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  • Author: Carmen Sircuta x
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Open access

Sircuţa Carmen, Veres Mihaly and Azamfirei Leonard


Objective: To investigate the effect of anesthesia on rats’ ability of learning and over their impulsivity.

Material and Methods: We studied eight Wistar adult male rats, test and drug naive subjects. Animals were separated in two groups, group A and B with four members each. Group A included the anesthetized animals. The combination of ketamine, xylazine and piplophen in 2ml/kg body weight dosage was used and testing was done 24 hours after anesthesia. Group B was taken as control. The study was conducted using the ”Delay discounting” apparatus. Experiments assessing impulsive behavior were conducted using automated operant chambers, equipped with two nose-poke holes (holes where pellets of food were released). Rat’s answer was considered touching the nose-poke hole. One answer was rewarded with pellets of food of 45 mg each (small reward), while another hole released five pellets of 45 mg each (high reward). Both types of rewards were presented immediately after rat’s answer and were followed for a period of 25 seconds timeout. During the training phase, rats were placed in operant chambers 30 minutes per day, 5 consecutive days. The growing percent of preference for greater reward indicates learning. For the testing phase the procedure was similar, but a delay was introduced before the release of the big reward. During this phase, the preference for higher reward was indicative for non-impulsive behaviour.

Results: The results didn’t show significant statistically differences between the two groups.

Conclusions: Anesthesia had no effect on learning ability nor on impulsivity.

Open access

Carmen Sircuţa, Tunde Lucza, Mihaly Veres, Ildiko Szomoru and Leonard Azamfirei


Objective: To analyse postoperative cognitive dysfunction’s (POCD) incidence and cognitive areas involved, in patients with cardiac and general surgery.

Material and Methods: Prospective observational study on 130 patients undergoing general or heart surgery on cardiopulmonary bypass, under general anesthesia. Two groups, 65 members each. Group A had a heart surgery and group B a noncardiac surgery. The same type of anesthetic drugs were used. All patients completed the Montreal Cognitive Assesment (MoCA) questionnaire: preoperative, 24 hours after stopping any medicine acting on central nervous system and 7 days postoperative. We compared the MoCA scores obtained on different cognitive domains in this moments for each group of patients, for neurocognitive functions: visuo-spatial executive, naming, attention, verbal fluency, abstraction, recall, orientation, final score. We compared the scores between the two groups at 24 hours and 7 days postoperatively for the same domains.

Results: POCD was found at 24 hours testing in both groups. At 7 days postoperatively POCD was not found in any of the groups. There was no statistically significant difference in total final score between two groups at 24 hours nor at 7 days postoperative testing. There are significant differences between the two groups, with lower score in cardiac group in 5 of 7 fields at 24 hours testing, with the persistence of difference in 2 of 7 fields at 7 days.

Conclusions: Overall POCD was present at 24 hours but was not found at 7 days testing for none of the groups. POCD is present in some neurocognitive domains and this depends on surgery type.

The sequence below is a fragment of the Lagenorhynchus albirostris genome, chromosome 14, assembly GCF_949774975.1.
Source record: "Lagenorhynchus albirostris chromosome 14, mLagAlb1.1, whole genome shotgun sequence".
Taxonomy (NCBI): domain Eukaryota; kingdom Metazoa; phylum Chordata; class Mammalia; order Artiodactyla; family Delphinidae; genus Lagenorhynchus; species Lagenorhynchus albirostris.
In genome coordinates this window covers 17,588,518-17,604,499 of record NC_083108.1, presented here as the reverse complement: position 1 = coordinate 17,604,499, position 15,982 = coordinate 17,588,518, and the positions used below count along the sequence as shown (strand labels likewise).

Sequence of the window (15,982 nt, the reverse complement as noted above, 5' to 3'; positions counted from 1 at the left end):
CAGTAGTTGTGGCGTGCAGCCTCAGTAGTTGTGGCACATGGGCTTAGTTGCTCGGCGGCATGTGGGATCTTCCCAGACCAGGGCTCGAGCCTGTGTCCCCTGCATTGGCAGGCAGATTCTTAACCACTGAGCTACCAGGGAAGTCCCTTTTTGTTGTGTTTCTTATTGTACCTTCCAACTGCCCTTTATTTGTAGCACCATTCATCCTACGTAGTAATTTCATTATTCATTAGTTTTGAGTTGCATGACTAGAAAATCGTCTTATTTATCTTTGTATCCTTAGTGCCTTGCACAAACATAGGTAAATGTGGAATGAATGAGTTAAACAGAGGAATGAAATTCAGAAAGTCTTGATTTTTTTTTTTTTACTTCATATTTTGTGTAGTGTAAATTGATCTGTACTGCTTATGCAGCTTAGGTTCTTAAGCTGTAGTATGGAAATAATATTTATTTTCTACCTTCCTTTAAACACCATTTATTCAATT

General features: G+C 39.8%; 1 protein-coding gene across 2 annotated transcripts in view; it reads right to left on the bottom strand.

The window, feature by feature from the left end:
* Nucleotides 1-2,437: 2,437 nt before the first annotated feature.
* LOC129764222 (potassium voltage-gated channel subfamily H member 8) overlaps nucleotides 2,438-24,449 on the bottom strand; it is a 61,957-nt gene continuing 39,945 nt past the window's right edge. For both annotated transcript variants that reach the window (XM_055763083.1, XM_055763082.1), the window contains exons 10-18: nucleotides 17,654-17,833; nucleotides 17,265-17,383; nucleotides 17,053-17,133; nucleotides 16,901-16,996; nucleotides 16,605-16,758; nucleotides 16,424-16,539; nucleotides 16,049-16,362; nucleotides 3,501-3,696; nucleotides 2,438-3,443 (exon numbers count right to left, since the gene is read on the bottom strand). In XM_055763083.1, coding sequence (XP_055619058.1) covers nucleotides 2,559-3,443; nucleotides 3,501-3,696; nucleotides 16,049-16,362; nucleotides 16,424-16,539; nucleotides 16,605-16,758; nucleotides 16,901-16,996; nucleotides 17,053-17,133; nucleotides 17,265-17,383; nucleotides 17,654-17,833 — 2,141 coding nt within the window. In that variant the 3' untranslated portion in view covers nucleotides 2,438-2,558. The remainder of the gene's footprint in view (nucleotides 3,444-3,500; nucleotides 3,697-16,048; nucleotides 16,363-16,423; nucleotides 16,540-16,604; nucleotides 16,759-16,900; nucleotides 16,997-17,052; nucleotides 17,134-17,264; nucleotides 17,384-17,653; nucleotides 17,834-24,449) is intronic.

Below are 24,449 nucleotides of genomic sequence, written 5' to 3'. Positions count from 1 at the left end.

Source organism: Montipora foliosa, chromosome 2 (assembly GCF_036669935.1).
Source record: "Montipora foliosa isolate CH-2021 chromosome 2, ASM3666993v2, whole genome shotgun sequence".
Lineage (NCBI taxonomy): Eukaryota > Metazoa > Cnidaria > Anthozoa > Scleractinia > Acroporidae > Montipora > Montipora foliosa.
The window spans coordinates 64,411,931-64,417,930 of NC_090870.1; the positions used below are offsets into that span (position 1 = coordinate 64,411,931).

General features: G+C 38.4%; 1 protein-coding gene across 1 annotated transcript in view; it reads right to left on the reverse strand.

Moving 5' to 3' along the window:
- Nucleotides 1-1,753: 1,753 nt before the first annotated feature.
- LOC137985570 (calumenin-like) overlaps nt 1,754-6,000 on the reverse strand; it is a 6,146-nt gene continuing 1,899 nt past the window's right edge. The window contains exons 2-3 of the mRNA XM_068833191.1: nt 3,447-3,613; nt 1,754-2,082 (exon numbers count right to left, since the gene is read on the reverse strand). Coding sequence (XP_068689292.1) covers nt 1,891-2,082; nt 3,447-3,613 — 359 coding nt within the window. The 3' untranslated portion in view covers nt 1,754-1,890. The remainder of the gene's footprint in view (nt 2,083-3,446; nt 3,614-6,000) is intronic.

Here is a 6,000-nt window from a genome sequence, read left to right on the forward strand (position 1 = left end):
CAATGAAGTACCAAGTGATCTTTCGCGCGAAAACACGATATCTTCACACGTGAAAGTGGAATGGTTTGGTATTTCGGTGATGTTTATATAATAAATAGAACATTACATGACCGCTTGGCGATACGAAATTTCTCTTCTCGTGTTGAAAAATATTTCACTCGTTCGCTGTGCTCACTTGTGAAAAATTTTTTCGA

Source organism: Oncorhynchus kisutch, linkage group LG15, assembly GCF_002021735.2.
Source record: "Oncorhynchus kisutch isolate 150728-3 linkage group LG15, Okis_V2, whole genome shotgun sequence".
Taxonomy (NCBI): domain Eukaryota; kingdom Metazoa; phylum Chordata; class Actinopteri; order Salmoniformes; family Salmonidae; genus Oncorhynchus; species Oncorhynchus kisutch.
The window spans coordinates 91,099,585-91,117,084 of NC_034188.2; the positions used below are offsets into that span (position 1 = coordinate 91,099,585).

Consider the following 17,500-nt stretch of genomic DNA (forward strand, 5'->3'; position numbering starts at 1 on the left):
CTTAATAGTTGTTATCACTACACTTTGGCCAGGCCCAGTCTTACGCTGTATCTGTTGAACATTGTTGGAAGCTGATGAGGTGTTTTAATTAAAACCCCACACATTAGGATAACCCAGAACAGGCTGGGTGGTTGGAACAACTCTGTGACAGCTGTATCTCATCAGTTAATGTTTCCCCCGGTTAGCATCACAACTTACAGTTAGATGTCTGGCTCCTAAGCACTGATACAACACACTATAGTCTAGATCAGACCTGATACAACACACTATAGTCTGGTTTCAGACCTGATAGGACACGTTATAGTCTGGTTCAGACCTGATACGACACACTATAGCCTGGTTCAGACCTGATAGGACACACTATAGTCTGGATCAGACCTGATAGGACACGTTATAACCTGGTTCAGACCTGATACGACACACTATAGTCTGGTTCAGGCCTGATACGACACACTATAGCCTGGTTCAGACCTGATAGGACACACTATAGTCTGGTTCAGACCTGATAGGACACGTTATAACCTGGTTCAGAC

Open access

Marius Harpa, Ionela Movileanu, Leslie Sierad, Ovidiu Cotoi, Horațiu Suciu, Terezia Preda, Dan Nistor, Carmen Sircuța, Klara Brânzaniuc, Radu Deac, Simona Gurzu, Lucian Harceaga, Peter Olah, Dan Simionescu, Michael Dandel and Agneta Simionescu

Open access

Marius Mihai Harpa, Ionela Movileanu, Leslie Neil Sierad, Ovidiu Simion Cotoi, Horatiu Suciu, Carmen Sircuta, Terezia Preda, Dan Nistor, Klara Branzaniuc, Radu Deac, Michael Dandel, Simona Gurzu, Lucian Harceaga, Peter Olah, Agneta Simionescu and Dan Simionescu


Background: We hypothesized that an ideal heart valve replacement would be acellular valve root scaffolds seeded with autologous stem cells. To test this hypothesis, we prepared porcine acellular pulmonary valves, seeded them with autologous adipose derived stem cells (ADSCs) and implanted them in sheep and compared them to acellular valves.

Methods: Fresh porcine pulmonary valve roots were decellularized with detergents and enzymes. ADSCs were isolated from subdermal fat and injected within the acellular cusps. Valves were then implanted in an extra-anatomic pulmonary position as RV to PA shunts: Group A (n=6) consisted of acellular valves and Group B (n=6) of autologous stem cell-seeded acellular xenografts. Sheep were followed up for 6 months by echocardiography and histologic analysis was performed on explanted valves.

Results: Early evolution was favorable for both groups. All Group A animals had physiologic growth without any signs of heart failure and leaflets were found with preserved structure and mobility, lacking signs of thrombi, inflammation or calcification. Group B sheep however expressed signs of right ventricle failure starting at one month, accompanied by progressive regurgitation and right ventricle dilatation, and the leaflets were found covered with host tissue. No cells were found in any Group A or B explants.

Conclusions: Acellular stabilized xenogeneic pulmonary valves are reliable, stable, non-immunogenic, non-thrombogenic and non-calcifying scaffolds with excellent hemodynamics. Seeding these scaffolds with autologous ADSCs was not conducive to tissue regeneration. Studies aimed at understanding these novel observations and further harnessing the potential of stem cells are ongoing.